- The Washington Times - Wednesday, October 9, 2019

Tucker Carlson took aim at Twitter during his evening Fox News opinion program Tuesday, accusing the platform of playing a huge part in driving hate and division among Americans.

“It’s hard to think of a company that’s hurt this country more than Twitter. Maybe there are some. I can’t think of one,” he said on “Tucker Carlson Tonight.”

“If you look at the hate and the division and the cruelty that’s now common — it wasn’t common 10 years ago. Twitter’s a huge part of that,” continued Mr. Carlson. “They made a small number of people really rich. They should be ashamed of themselves.”

Twitter did not immediately return a message requesting comment.

Mr. Carlson made the remark while interviewing Rep. Devin Nunes, California Republican, about a $250 million defamation lawsuit the congressman has filed against Twitter and the users behind three parody accounts that mocked him online. A Virginia judge ruled last week that the lawsuit can move forward despite objections raised by Twitter and a Republican strategist who operated one of the accounts.



Critics of Mr. Carlson have accused him of spouting hate speech on his cable program in the past, and companies have previously pulled ads from the show as a result of his remarks.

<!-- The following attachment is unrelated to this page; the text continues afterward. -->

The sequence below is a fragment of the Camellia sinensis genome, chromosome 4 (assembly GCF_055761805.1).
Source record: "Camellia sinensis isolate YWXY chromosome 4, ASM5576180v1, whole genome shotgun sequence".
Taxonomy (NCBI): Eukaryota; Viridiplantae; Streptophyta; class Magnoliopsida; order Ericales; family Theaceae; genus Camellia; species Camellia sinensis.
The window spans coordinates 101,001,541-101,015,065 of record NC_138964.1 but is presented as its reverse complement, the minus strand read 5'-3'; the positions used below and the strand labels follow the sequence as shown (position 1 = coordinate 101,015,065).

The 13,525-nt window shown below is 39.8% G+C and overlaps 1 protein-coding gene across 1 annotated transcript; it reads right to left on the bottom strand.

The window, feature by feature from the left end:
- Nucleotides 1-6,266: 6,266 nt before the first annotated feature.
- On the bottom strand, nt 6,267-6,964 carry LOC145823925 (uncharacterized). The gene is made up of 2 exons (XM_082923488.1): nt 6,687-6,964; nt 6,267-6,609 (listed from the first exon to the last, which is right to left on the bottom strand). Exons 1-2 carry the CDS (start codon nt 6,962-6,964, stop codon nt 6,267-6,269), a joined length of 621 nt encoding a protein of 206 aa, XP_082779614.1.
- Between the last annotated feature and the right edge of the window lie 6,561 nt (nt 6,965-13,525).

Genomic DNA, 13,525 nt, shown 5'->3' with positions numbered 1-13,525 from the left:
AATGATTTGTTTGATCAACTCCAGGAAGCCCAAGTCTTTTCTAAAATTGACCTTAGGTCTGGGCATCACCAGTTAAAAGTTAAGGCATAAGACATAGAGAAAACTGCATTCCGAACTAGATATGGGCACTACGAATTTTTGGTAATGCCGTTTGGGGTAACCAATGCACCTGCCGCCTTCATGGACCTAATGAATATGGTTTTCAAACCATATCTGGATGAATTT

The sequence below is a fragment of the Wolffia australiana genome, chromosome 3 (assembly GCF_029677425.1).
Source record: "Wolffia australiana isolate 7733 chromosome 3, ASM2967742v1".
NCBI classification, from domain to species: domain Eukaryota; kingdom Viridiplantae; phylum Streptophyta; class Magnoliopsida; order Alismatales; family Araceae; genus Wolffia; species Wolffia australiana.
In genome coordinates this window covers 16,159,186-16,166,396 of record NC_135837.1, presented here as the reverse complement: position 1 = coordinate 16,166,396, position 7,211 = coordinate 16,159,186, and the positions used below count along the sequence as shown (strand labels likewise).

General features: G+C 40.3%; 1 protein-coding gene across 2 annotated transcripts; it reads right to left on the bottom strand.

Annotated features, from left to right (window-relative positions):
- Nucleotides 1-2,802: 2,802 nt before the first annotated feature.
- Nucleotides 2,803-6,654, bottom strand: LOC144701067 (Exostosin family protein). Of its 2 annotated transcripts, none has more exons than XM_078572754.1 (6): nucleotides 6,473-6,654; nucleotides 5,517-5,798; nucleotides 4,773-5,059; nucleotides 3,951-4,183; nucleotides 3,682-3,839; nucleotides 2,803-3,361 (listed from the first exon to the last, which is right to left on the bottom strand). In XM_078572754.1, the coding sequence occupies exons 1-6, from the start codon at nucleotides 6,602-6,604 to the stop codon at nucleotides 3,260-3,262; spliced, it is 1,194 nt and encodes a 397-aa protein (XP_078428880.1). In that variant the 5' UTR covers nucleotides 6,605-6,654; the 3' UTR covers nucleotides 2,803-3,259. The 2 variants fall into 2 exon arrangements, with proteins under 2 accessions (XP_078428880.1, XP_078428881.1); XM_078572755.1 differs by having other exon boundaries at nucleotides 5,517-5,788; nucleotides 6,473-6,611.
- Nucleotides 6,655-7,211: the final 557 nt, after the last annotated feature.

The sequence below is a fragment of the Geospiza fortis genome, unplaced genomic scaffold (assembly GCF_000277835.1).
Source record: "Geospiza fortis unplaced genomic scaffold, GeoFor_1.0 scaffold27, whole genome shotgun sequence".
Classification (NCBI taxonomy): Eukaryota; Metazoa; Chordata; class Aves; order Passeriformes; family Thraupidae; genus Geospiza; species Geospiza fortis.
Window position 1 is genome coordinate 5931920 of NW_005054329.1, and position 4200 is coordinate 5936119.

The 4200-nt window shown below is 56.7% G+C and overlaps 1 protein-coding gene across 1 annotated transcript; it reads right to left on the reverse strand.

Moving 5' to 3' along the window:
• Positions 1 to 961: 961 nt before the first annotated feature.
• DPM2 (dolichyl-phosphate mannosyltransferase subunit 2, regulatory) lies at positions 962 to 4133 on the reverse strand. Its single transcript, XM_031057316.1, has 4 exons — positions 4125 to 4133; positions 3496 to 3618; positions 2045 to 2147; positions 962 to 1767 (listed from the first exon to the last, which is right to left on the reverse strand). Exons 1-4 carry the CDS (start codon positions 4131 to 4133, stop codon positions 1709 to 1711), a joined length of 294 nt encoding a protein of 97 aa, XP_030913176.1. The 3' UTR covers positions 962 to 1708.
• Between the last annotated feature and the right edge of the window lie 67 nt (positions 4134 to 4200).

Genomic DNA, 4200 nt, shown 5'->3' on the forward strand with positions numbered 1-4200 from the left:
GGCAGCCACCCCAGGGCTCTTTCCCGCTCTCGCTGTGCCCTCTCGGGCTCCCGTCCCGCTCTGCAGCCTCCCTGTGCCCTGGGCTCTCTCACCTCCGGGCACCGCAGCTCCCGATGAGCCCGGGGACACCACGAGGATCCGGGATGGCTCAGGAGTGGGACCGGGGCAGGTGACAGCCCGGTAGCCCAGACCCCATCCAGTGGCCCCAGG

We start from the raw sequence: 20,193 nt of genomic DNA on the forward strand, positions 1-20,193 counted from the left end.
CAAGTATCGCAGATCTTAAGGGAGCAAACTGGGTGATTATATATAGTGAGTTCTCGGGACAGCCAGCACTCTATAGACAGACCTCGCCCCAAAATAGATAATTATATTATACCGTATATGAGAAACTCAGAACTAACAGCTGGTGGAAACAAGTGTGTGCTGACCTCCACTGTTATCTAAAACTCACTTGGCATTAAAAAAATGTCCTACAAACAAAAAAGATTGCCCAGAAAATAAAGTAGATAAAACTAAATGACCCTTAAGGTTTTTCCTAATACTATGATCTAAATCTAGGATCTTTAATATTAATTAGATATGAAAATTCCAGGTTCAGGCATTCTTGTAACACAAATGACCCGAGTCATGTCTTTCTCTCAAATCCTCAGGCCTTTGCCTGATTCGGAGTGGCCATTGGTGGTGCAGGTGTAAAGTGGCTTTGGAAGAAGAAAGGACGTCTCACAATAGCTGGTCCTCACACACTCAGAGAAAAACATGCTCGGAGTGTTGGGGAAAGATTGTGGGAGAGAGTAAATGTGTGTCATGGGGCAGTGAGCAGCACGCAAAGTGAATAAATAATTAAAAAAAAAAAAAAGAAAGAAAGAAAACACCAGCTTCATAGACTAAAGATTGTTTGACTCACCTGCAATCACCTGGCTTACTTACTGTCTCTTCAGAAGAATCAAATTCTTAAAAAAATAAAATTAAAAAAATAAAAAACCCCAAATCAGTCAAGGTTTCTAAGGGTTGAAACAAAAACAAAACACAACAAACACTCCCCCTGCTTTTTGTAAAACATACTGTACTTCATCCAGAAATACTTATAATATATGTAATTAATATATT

Dozens of advertisers boycotted “Tucker Carlson Tonight” amid an outcry caused by him saying late last year that immigrants make America “poorer and dirtier and more divided,” and others followed suit after audio emerged in March of controversial comments he made about women and rape.

Rep. Ilhan Omar, Minnesota Republican, accused Mr. Carlson’s advertisers of “underwriting hate speech” after he said during a July broadcast that the congresswoman, a former Somali refugee and naturalized U.S. citizen, is proof of how “dangerous” immigration has become.

Fox News is now giving a nightly platform to white supremacist rhetoric,” Mr. Omar reacted at the time.

More recently, Mr. Carlson came under fire after calling white supremacy “a hoax” and “conspiracy theory” during an August broadcast. The U.S. Department of Homeland Security subsequently added white supremacy to its list of priority threats in a counterterrorism strategy released the following month.

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